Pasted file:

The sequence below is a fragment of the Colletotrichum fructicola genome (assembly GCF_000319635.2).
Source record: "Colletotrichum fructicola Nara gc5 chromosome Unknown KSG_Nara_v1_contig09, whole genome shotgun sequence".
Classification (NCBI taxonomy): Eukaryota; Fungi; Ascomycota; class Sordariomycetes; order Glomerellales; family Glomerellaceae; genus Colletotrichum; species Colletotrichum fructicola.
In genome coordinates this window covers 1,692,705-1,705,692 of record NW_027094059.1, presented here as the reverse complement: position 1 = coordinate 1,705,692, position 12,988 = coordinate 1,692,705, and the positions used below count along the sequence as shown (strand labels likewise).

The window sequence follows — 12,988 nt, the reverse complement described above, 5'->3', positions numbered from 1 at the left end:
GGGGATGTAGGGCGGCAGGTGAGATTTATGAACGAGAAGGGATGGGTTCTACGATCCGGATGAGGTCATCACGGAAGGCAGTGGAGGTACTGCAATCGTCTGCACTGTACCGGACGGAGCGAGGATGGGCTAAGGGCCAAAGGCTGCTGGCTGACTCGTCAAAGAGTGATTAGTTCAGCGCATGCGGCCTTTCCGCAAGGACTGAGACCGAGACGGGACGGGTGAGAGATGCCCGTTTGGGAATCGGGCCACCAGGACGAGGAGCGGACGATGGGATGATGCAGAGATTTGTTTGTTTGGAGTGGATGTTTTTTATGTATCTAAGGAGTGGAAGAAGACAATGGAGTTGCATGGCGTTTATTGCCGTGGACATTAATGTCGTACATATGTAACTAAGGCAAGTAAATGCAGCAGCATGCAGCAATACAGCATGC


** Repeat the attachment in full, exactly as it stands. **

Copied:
The sequence below is a fragment of the Colletotrichum fructicola genome (assembly GCF_000319635.2).
Source record: "Colletotrichum fructicola Nara gc5 chromosome Unknown KSG_Nara_v1_contig09, whole genome shotgun sequence".
Classification (NCBI taxonomy): Eukaryota; Fungi; Ascomycota; class Sordariomycetes; order Glomerellales; family Glomerellaceae; genus Colletotrichum; species Colletotrichum fructicola.
In genome coordinates this window covers 1,692,705-1,705,692 of record NW_027094059.1, presented here as the reverse complement: position 1 = coordinate 1,705,692, position 12,988 = coordinate 1,692,705, and the positions used below count along the sequence as shown (strand labels likewise).

The window sequence follows — 12,988 nt, the reverse complement described above, 5'->3', positions numbered from 1 at the left end:
GGGGATGTAGGGCGGCAGGTGAGATTTATGAACGAGAAGGGATGGGTTCTACGATCCGGATGAGGTCATCACGGAAGGCAGTGGAGGTACTGCAATCGTCTGCACTGTACCGGACGGAGCGAGGATGGGCTAAGGGCCAAAGGCTGCTGGCTGACTCGTCAAAGAGTGATTAGTTCAGCGCATGCGGCCTTTCCGCAAGGACTGAGACCGAGACGGGACGGGTGAGAGATGCCCGTTTGGGAATCGGGCCACCAGGACGAGGAGCGGACGATGGGATGATGCAGAGATTTGTTTGTTTGGAGTGGATGTTTTTTATGTATCTAAGGAGTGGAAGAAGACAATGGAGTTGCATGGCGTTTATTGCCGTGGACATTAATGTCGTACATATGTAACTAAGGCAAGTAAATGCAGCAGCATGCAGCAATACAGCATGC